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November 30, 2015 / 18 Kislev, 5776
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Two Aspects of the Mitzva of Counting the Omer

In Israel, the Egged Buses help count the Omer.

In Israel, the Egged Buses help count the Omer.
Photo Credit: Batya Medad

A second question is raised regarding the obligation of women with respect to this mitzva. The Rambam writes (Hilkhot Temidin u-Musafin 7:24):

This mitzva is incumbent on every Jewish male in every place and at all times. Women and servants are absolved from it.

The Ramban in Kiddushin, in contrast, maintains that women are bound by this mitzva. What is his rationale? After all, it would seem that the Rambam is right, as sefirat ha-omer falls into the category of time-bound positive commandments, from which women are generally exempt!

Rav Soloveitchik suggests a single answer for the two questions. The mitzva that each individual performs has two aspects. One is the act of the mitzva; and the second is the count that is performed in order to build the foundation for the festival of Shavuot. The act of the mitzva is only at night, and therefore one who counts at night recites a blessing. One who forgot to count at night, counts during the day, but he only fulfills that aspect of the mitzva which is connected to Shavuot, and over this fulfillment no blessing is recited.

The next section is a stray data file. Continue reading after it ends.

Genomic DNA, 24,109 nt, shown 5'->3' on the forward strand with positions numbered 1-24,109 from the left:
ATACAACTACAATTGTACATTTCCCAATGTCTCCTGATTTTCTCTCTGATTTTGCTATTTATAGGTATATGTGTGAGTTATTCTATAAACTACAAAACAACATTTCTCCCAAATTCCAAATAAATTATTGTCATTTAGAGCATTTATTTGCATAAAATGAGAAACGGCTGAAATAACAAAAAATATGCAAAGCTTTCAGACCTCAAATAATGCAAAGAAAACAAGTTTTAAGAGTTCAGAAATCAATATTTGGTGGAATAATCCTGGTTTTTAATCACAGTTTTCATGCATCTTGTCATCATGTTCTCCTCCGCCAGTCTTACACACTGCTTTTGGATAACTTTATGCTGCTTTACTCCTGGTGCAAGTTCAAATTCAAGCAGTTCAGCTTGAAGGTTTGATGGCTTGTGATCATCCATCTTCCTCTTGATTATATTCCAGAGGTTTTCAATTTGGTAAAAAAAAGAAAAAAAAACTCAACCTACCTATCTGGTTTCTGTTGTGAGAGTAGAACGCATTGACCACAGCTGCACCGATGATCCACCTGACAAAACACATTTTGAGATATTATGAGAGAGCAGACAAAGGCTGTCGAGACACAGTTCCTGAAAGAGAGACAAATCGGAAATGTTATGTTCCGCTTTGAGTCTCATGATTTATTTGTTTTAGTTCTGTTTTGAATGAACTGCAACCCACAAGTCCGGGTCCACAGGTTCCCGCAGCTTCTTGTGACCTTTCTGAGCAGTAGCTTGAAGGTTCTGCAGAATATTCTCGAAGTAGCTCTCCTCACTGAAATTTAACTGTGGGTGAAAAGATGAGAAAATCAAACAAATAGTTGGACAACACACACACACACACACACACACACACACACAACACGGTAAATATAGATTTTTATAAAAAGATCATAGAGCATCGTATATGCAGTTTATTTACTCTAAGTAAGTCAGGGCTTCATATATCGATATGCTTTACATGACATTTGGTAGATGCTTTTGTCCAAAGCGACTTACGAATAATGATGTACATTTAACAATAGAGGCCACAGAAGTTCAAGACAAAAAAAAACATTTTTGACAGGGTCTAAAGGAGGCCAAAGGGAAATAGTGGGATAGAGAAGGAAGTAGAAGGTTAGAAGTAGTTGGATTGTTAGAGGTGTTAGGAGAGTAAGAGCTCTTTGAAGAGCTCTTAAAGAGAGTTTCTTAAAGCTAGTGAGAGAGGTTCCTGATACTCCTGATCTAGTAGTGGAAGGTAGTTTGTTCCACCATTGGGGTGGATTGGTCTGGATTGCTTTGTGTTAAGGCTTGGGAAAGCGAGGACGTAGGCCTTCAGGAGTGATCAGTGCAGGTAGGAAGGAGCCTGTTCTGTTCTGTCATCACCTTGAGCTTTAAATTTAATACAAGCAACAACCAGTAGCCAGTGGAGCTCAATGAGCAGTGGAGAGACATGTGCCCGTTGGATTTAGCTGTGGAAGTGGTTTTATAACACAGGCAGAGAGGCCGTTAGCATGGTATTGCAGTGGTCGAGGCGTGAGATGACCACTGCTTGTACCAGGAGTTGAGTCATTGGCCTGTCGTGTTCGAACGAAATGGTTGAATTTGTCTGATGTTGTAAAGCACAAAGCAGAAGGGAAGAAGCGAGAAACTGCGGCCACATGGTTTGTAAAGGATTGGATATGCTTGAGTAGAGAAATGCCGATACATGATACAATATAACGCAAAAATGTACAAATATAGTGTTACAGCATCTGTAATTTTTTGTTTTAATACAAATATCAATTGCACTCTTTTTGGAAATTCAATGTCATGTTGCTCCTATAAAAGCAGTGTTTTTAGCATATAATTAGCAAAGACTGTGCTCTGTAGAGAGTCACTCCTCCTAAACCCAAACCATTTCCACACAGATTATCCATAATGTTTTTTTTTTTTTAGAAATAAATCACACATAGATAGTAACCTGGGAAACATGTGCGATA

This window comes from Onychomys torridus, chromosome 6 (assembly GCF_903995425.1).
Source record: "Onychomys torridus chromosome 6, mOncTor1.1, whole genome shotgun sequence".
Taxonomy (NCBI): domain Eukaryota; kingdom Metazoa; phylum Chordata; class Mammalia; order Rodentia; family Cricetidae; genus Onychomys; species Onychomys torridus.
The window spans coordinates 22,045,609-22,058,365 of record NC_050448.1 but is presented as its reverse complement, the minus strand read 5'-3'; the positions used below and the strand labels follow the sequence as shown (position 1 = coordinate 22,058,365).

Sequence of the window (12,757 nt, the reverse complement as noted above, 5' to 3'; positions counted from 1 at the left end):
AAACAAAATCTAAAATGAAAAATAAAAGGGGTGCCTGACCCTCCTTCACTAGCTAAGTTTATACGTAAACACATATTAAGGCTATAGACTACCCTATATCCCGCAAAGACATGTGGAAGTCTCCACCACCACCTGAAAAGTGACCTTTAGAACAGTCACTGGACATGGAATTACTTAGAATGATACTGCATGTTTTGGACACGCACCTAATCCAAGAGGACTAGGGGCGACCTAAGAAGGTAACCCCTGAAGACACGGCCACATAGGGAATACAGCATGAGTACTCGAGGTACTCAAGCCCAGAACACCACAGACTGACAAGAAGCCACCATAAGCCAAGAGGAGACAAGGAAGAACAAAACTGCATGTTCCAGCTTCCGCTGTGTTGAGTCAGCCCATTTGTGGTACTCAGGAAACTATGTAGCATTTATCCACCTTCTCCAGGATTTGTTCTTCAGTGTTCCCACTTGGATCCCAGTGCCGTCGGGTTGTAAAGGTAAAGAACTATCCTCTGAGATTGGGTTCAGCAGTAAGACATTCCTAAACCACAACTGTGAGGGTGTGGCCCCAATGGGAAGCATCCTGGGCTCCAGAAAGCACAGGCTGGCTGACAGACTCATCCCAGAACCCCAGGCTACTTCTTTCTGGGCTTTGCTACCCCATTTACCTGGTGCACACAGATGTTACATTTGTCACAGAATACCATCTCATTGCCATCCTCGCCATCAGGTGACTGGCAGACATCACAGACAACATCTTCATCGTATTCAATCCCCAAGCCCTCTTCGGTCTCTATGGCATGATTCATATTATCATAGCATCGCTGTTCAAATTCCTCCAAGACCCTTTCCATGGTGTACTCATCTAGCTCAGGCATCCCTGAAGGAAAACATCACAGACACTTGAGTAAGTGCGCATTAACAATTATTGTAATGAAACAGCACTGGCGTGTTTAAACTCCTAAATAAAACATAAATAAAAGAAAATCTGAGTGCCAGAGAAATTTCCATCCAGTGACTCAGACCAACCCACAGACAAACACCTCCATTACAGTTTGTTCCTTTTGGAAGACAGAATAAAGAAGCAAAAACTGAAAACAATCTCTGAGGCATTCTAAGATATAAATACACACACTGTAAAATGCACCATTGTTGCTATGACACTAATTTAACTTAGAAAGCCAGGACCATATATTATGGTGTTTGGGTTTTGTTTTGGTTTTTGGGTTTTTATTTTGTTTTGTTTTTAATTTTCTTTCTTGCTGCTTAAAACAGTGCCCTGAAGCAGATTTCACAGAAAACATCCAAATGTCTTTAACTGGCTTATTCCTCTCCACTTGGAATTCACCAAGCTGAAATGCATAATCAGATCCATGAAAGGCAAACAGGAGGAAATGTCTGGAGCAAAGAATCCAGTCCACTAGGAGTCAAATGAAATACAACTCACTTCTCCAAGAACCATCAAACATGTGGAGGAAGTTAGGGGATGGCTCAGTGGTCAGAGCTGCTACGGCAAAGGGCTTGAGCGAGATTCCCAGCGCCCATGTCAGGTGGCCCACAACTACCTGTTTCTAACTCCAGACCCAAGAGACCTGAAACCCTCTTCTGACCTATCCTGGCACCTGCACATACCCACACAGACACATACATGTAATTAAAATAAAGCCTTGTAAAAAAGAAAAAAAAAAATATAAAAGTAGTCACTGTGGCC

Based on this, we can explain the Ramban’s position that women are bound by this mitzva. While it is true that they are exempt from time-bound positive mitzvot, this is true regarding the act of the mitzva; however, the second aspect, whereby the people of Israel sanctify the festival of Shavuot, is not regarded a time-bound positive mitzva, and so it is incumbent upon women as well.

Based on a Shiur by

Harav Aharon Lichtenstein

Translated by David Strauss

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